Visualising the Americas: Kent’s Third Annual Americanist Symposium, Keynote Addresses

What happens when you attempt to condense thousands of words, and years of research, into a single image? This was the challenge put to attendees of the Kent Americanists Symposium in June 2019 – to find and share the single image through which an entire wider discussion could be accessed. Continue reading

Symposium Panel Review: ‘Visualising the Americas: Kent’s Third Annual Americanist Symposium’, The University of Kent, Keynes College, Monday 3rd June, 2019.

From pre-colonised American Indian art to contemporary graffiti murals, the Americas have a rich and varied visual history. This one-day symposium, co-organised by three PhD candidates at the University of Kent – Ellie Armon Azoulay, Sarah Smeed, and Megan King – invited panellists and speakers to focus on one particular image or object as a catalyst for exploring larger themes, trends and figures. Continue reading

Social Disorder: Publics, 1968, Amateur photography and Vivian Maier

This essay is the fourth in our series, ‘Literature, Visual Imagery and Material Culture in American Studies’. The series seeks to situate literature, visual imagery and material culture at the heart of American studies, and will explore the varying ways in which written and non-written sources have been created, politicised, exploited, and celebrated by the diverse peoples of the United States and beyond. You can find out more information here. Continue reading

University of Kent: Review: The Cartographic Imagination: Art, Literature and Mapping in the United States, 1945-1980

Papers were impressively varied in reach and scope, covering landscape photography, the New York art scene, the refugee crisis, and maps of Disneyland. Though focused on the post-war period in the U.S., discussions, it seemed, could not help being drawn towards the present moment. Continue reading

Winner of the BAAS Postgraduate Essay Prize: The Stettheimer Dollhouse: A Life and Salon in Miniature

For twenty years, the Stettheimer salon (1915-1935) reigned as one of the central cultural hubs of 20th-century New York. Led by sisters Florine, Ettie, and Carrie, the salon cultivated an influential network of modernist artists, writers, and musicians, which would inspire and facilitate most of the sisters’ creative endeavours, including Carrie’s dollhouse replica of the salon: the Stettheimer dollhouse. An amalgamation of both Stettheimer salon locations, the dollhouse functions as a microcosm of the Stettheimer salon. Notable salon guests contributed a number of miniature paintings and sculptures to the dollhouse, whilst also providing Carrie with encouragement to persevere with the project. Continue reading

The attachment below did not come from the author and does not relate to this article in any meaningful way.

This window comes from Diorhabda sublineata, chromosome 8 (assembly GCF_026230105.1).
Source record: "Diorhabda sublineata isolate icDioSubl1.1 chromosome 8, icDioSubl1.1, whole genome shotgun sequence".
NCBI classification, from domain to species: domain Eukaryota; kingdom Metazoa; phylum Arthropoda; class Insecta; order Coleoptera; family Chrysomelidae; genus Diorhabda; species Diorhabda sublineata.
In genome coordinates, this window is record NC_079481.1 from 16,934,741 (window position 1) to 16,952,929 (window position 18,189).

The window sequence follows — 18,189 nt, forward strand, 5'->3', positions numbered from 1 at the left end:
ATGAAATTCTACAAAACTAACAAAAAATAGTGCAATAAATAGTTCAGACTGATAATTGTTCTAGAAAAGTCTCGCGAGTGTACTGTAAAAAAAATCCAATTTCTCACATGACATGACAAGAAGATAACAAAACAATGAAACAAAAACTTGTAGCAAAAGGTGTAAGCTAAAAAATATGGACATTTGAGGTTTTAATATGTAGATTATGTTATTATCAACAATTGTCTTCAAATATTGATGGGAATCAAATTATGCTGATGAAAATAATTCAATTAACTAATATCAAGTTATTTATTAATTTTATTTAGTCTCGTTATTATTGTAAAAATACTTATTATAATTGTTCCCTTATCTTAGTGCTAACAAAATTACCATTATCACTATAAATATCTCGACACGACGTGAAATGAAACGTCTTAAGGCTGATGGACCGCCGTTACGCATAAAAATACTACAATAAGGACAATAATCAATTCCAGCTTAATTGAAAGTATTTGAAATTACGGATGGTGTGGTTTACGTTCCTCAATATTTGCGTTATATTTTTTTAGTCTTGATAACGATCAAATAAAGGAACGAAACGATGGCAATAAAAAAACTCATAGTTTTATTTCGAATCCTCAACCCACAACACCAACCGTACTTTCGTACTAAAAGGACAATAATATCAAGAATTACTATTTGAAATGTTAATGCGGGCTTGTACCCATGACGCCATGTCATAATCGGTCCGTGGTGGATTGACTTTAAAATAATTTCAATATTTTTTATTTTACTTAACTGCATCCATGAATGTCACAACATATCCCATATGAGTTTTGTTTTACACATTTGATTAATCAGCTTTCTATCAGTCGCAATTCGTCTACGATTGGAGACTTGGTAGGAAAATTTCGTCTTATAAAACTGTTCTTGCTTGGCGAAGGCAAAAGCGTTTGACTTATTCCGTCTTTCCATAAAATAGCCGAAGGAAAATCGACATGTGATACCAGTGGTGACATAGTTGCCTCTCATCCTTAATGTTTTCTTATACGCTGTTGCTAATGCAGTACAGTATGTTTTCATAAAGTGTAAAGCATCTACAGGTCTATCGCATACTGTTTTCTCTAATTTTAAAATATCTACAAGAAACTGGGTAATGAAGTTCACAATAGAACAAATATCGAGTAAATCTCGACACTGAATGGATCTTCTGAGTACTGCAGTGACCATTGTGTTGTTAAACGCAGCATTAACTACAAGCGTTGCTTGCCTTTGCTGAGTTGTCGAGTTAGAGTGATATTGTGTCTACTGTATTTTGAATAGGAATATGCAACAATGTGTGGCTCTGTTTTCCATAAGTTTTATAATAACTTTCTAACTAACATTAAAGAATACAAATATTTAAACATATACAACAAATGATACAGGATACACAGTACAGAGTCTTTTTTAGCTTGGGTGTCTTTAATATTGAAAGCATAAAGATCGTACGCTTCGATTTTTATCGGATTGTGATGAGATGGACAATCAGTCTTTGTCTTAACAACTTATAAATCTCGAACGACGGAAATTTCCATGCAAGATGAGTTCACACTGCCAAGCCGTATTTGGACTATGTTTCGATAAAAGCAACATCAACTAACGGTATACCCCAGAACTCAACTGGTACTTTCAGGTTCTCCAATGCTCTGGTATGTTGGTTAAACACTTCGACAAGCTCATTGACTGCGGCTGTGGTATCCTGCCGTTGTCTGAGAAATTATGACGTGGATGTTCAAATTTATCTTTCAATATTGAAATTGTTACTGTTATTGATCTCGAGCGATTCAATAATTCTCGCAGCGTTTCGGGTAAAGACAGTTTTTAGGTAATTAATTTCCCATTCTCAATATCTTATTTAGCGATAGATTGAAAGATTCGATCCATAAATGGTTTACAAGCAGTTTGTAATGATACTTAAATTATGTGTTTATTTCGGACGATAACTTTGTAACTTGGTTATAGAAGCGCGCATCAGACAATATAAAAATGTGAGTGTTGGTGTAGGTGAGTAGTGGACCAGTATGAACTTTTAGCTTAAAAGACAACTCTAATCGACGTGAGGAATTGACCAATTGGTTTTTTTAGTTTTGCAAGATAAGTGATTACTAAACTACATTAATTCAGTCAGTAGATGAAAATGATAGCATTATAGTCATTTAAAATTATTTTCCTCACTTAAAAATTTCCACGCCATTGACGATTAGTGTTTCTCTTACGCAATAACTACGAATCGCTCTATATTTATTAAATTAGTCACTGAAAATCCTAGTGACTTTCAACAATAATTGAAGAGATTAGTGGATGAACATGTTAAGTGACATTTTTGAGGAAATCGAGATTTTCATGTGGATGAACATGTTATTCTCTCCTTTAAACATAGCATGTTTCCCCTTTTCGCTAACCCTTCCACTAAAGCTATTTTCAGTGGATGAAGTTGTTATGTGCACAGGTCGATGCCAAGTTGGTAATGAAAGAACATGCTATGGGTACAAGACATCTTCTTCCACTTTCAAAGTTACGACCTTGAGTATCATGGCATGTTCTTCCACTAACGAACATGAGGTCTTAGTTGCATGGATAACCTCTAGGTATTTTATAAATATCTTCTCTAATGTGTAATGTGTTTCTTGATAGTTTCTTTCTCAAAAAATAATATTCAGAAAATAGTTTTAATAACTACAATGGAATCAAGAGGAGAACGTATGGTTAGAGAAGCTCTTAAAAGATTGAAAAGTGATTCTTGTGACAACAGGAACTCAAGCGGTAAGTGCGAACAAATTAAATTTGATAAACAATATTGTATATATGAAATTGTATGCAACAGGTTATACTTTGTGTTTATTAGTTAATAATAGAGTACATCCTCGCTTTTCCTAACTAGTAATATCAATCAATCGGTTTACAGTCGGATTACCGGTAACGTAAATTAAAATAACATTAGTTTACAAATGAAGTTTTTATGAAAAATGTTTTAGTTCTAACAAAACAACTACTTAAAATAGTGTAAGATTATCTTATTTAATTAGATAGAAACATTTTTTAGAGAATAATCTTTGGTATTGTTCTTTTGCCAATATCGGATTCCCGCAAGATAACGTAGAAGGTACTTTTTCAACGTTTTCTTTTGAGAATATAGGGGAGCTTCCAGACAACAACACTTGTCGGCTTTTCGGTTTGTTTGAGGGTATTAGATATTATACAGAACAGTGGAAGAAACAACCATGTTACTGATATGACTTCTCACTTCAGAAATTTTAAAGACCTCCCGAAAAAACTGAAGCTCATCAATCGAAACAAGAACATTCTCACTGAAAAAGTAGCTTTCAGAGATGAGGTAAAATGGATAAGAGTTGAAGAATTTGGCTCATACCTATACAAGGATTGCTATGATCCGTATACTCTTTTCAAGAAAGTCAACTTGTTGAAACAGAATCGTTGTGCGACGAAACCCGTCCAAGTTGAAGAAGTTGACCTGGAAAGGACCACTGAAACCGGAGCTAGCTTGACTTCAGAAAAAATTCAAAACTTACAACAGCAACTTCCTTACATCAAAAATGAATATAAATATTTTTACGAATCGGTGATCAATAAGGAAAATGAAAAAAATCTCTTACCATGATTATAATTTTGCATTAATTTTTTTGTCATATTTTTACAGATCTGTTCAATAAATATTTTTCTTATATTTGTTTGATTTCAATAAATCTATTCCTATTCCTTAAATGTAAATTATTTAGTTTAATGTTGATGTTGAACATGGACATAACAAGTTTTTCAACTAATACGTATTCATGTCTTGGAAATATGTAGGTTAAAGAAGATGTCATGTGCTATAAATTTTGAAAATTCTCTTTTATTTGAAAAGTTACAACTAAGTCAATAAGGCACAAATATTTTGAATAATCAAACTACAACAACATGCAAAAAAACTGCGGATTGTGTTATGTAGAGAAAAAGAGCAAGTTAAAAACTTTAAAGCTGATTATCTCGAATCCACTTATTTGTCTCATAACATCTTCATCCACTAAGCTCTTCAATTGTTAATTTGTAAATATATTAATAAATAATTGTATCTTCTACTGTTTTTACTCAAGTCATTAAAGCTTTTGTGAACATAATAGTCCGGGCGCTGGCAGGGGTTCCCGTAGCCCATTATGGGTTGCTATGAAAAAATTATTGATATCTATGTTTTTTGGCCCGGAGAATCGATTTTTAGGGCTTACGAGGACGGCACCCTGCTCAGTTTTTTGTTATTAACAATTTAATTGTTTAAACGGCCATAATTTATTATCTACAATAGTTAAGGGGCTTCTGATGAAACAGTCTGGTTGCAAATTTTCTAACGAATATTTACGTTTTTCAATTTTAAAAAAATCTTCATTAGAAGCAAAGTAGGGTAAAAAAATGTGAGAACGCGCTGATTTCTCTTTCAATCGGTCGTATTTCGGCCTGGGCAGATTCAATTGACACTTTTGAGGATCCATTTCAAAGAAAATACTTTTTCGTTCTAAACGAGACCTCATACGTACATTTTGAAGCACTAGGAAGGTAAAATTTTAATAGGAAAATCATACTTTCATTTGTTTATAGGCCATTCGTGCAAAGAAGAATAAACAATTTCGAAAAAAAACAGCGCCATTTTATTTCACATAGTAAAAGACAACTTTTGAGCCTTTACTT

Book Review: Against Self-Reliance: The Arts of Dependence in the Early United States by William Huntting Howell

Stressing in his introduction that his concern is the ‘facts on the ground’ (11) in American history, Howell draws on quotidian and largely overlooked aesthetic projects such as the design of coins and schoolgirl samplers to offer some genuinely original work on how creative work in America was consanguineous with the processes of state-building. Continue reading

Book Review: Falling After 9/11: Crisis in American Art and Literature by Aimee Pozorski

Surely one of the most memorable and enduring artistic responses to the 9/11 terrorist attacks is Francoise Mouly and Art Spiegelman’s New Yorker cover, “9/11/2001.” The image initially appears as an utterly dark void, but a closer look reveals the ghostly afterimage of the Twin Towers, rendered in an even deeper shade of black. Published in the immediate aftermath of the attacks, Mouly and Spiegelman’s artwork evokes the monochrome despair of ­a grieving nation­, and seemed to usher in a dark night of the American soul. Continue reading

Review: ‘Poetry and Collaboration in the Age of Modernism’ Conference

Because the word “collaboration” can contain so much, ‘Poetry and Collaboration’ brought together scholars with wildly different interpretations of what it means to work together. The opening keynote by Peter Howarth (Queen Mary) set the tone by being generally definitional. For Howarth, the word could potentially replace “context” in discussions of historical environment, in order to give us a more active way to talk about the interactions between artists and their surroundings. Continue reading